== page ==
Chilkat Spindrift Sunset

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Out on the Chikat River ice after work today sees the sun dipping behind the omnipotent peaks of the mighty Chilkat Range and spindfift blasting from it’s summits. The wind must have been over 60 mph up there. Out there on the frozen river, the temps were close to zero with the windchill. Alaska in winter is spectacular to say the least…

OK In The AK

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2016 has been a good year. There has been much activity on my end regarding photography and video production and the hope and dream of one day not having to build houses for a living are just a teensy bit closer. There have been many small adventures in the form of day hikes, or stomps, as I like to call them, generally along the forested Bear trails along the Chilkat and Tsirku Rivers.  Often is the case when I simply head out into the Alaskan forests and thickets and stomp, off trail, to glorious and unheralded spots for my own simple pleasure.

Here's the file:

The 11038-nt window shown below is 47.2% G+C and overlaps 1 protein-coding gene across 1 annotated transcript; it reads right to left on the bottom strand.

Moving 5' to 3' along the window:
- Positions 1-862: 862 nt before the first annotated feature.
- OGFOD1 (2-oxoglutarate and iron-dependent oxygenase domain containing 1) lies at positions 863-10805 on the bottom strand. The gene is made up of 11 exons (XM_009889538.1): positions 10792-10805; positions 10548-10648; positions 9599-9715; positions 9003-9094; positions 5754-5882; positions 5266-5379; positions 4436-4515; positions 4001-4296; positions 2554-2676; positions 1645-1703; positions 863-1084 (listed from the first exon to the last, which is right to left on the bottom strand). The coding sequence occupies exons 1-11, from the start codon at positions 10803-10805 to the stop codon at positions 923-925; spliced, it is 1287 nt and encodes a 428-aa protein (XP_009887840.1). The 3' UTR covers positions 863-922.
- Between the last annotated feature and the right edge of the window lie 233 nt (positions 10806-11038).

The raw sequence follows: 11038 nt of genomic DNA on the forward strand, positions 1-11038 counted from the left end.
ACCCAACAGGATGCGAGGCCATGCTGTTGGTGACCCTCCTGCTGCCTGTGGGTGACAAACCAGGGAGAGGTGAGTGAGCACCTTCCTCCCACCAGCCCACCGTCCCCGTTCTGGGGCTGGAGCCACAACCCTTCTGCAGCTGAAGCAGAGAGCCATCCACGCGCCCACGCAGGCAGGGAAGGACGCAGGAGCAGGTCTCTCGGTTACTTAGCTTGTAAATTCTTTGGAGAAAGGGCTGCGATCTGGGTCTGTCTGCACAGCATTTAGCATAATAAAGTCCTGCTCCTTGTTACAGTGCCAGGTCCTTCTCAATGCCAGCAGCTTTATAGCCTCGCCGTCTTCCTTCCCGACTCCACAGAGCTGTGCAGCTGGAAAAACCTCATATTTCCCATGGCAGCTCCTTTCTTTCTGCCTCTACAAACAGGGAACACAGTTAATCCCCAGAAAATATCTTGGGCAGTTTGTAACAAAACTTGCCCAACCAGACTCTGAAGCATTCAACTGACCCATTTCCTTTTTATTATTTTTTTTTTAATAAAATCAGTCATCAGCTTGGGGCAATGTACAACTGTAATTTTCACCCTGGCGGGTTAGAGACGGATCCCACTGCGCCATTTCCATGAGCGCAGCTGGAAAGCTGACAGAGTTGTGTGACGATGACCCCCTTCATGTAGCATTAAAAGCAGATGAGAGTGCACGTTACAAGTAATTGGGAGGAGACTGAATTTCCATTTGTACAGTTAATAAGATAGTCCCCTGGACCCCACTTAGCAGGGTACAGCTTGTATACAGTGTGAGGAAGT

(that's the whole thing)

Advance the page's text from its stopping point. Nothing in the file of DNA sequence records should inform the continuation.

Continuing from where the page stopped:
There was even one big adventure this year when I embarked on a pedaling trip aboard the omnipotent Surly Ogre and rode from my house in Haines to Skagway via Whitehorse. A mere eight day voyage that was over far too soon. Next year there are tentative plans for a ten day trip down a portion of Alaska’s magical and seldom visited outer coast, AKA the Lost Coast. A trip that will involve both legs, packraft, and bush plane. Also planned is a mountaineering trip somewhere locally with a friend from down south coming for an adventure in August.